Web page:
he History Of African Ankara Fabric Of Becoming A Western Wear

The History Of African Ankara Fabric Of Becoming A Western Wear

African Ankara fabric, dubbed globally as African wax print is considerably one of the most versatile fabrics found around. These prints are produced colorfully, fascinatingly, and even more? They are just so versatile! African Ankara fabrics are almost always usually a beauty to behold. They have invariably become synonymous with West Africa lifestyle, with these print designs coming in various forms, still retaining a certain richness, vibrancy, bold motifs that make them stand out every time. The Ankara print fabric is usually presented in twelve (12) or half/six (6) yards for sale.
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Did you know? The African prints didn’t have their origin in Africa.
In 1846, there was a high demand for printed cotton, so Dutch entrepreneur Pieter Fentener Van Vlissingen mechanized the method used to make prints on batiks, a popular cloth worn in Indonesia. 
Originally created as batik knockoffs for Indonesians by the Dutch, but West Africa adopted the print that is now widely acclaimed as being African. The crackling effect on the African prints is evident of the wax-resist dyeing technique. His company, Vlisco, introduced the printed textile to Ghana, and the fabric subsequently gained an African identity.
Ankara was first introduced to the market as cheap mass produced imitation of Indonesian batik materials before becoming synonymous with Africa, especially West Africa. They were easily claimed because of the vibrant prints, and largely because African fashion has always been Avant Garde, hence, they perfectly fit right in.
Primarily, Ankara print materials are made through an Indonesian wax-resist dyeing process known as Batik. This however entails a technique to make the fabric resist the dye from getting through to the entire fabric, thereby creating a pattern, which is a desired print. Therefore, because of its easy cotton construction, it is considered versatile, comfortable, and easy to work with, and in turn making it a fabric that can be crafted in the most unconventional styles.
Known as different names, including ‘Kitenge’ in Kenya, ‘Dutch wax’ in Ghana, ‘Kanga prints’ in Tanzania and other East African countries as Ikat, Batik, mud cloth and so on, the print has arguably become a phenomenal in the global community. It has also been able to garner wider recognition from foremost designers. Be that as it may, Ankara‘s versatility, richness in color, durability, uniqueness, and timeless appeal have made it one trend that will transcend centuries and continue being on global fashion discourse.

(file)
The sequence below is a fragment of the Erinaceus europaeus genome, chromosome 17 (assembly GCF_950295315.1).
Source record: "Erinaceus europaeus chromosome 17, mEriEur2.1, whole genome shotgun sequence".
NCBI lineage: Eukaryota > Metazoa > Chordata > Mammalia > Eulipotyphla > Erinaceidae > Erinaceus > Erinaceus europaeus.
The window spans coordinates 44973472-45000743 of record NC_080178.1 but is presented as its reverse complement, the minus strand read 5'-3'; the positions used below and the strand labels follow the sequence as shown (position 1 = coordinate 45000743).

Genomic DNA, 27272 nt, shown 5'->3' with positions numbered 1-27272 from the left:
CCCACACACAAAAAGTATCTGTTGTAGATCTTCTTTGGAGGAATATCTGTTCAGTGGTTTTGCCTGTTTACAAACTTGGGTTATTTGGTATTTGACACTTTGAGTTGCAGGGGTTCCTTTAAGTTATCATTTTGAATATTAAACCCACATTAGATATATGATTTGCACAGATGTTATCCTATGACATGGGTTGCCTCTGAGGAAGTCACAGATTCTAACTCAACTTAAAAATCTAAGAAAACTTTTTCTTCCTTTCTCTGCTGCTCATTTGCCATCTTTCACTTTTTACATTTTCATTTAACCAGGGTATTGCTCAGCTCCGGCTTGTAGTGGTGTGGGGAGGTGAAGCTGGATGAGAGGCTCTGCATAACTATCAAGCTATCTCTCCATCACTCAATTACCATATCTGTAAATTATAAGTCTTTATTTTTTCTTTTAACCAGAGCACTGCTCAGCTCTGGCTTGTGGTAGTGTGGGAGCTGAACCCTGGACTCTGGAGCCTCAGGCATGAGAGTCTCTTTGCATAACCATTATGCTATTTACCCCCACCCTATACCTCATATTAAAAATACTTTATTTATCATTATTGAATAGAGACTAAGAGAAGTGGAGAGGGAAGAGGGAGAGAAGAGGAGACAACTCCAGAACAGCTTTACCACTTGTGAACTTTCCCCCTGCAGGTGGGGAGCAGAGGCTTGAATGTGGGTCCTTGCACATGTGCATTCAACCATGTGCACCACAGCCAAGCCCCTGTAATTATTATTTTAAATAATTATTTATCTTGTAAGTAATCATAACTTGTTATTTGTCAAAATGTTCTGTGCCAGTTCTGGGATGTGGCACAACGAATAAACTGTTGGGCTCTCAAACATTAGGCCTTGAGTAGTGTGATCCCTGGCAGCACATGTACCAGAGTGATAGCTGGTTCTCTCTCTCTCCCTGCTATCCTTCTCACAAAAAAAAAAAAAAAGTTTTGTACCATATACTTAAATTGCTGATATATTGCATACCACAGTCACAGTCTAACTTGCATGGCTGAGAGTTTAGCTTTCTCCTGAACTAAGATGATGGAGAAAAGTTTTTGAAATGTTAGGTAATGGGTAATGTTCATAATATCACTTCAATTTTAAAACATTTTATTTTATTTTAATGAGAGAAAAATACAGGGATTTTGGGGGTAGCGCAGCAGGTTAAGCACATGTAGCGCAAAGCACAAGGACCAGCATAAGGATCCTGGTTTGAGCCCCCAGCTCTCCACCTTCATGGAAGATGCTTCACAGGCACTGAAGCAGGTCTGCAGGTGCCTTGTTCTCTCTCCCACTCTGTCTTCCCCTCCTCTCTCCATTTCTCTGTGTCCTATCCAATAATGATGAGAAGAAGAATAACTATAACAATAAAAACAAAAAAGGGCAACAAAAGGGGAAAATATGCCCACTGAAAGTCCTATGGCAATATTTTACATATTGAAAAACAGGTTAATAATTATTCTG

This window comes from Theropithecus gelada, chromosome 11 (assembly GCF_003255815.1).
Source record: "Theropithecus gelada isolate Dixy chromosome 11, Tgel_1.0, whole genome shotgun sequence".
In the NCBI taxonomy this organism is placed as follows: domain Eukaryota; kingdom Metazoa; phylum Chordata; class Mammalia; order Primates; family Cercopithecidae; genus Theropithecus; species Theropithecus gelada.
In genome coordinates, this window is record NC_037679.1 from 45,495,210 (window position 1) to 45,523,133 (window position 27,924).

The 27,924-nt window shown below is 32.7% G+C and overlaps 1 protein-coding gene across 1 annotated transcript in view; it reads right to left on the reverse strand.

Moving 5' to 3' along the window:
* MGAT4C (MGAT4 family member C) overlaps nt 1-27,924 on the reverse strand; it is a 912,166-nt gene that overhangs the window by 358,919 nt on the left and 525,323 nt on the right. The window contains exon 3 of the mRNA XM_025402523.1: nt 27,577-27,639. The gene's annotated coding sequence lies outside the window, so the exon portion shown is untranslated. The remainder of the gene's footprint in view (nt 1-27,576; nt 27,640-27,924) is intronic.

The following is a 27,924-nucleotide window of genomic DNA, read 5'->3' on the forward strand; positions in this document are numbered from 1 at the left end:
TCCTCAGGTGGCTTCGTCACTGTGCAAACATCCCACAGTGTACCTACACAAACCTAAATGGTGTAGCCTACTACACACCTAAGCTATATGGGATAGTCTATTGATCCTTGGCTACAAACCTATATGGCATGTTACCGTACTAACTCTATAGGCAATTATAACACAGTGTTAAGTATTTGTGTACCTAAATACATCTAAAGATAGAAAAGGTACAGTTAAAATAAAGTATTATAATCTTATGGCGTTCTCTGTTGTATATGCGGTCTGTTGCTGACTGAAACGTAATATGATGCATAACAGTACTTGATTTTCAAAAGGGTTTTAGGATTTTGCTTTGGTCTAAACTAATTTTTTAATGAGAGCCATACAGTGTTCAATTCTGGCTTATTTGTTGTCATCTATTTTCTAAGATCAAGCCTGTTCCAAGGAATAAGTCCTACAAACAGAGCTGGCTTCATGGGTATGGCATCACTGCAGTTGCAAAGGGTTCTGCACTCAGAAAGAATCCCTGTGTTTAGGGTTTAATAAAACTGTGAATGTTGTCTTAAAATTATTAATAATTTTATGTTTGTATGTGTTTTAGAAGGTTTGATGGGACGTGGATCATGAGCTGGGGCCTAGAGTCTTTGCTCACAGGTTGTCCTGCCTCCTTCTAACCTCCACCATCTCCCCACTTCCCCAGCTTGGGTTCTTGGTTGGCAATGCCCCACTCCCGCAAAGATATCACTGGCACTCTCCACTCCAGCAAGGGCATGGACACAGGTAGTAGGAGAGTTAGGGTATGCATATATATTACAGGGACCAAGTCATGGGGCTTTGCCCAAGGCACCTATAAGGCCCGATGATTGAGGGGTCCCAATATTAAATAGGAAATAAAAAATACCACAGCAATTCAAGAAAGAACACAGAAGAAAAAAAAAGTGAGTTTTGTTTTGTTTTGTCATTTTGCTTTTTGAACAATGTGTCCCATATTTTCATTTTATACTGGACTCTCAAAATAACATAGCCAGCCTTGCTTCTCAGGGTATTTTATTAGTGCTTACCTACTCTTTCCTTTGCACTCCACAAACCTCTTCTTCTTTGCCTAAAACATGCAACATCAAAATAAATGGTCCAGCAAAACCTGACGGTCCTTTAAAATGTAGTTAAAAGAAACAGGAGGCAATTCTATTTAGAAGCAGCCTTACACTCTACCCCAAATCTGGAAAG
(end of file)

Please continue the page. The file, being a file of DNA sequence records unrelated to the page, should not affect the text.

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Ankara has been exported across the world, with Beyoncé being one of those who have been seen in wax prints, making her first solid debut in Reuben Reuel’s Demestiks brand years ago. Solange also adores her African prints. However, top designers have also drawn inspiration for their new collections from the beautiful print. Stella Jean’s designs are largely influenced by the fabric. Top designer Duro Olowu also uses the print in his works, Ghanaian designer Christie Brown, Nigerian designer Lisa Folawiyo are the likes of fashion designing enthusiasts who have incredibly made African print a huge part of their designs.

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Stella McCartney crafted her SS18 collection with five solid print designs inspired by this beautiful print. The Dior Cruise 2020 collection is regardless an all shades of wax print. It is true that there are instances of cultural appropriation and there is always a raised eyebrow by Africans when these prints are seen with all African elements infused into a collection trying to tell an African without getting the backstory or allow the stories to be told by Africans themselves. Nevertheless, when inspired to create around that just like one would make do with a crepe de chine or a silk crepe or even a Mulberry silk, then the idea won’t be far fetched from being inspirational.
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“The Ankara fabric like religion travelled from Europe into Africa (West Africa to be precise) and made it its home” lead fashion consultant at RTF Company and experienced fashion stylist and brand consultant Rhoda Ebun says. “History says that the Europeans used the fabric to bait West Africans into slave merchandising, this we will never know for sure. But one thing that is a fact is that what was popularly known as ‘Dutch Wax’ or ‘Hollandis’ is known as Ankara in the Nigerian Parlance and more popularly as African prints, because the colors and designs became synonymous to African heritage”, she said.
Also, fashion designer Belinda Compah-Keyeke said in her CNN interview that African print is their first point of contact to their culture as Africans. “When we are born, we are wrapped in a wax print. It is a major part of every African's heritage and every wax print tells a unique African story.”

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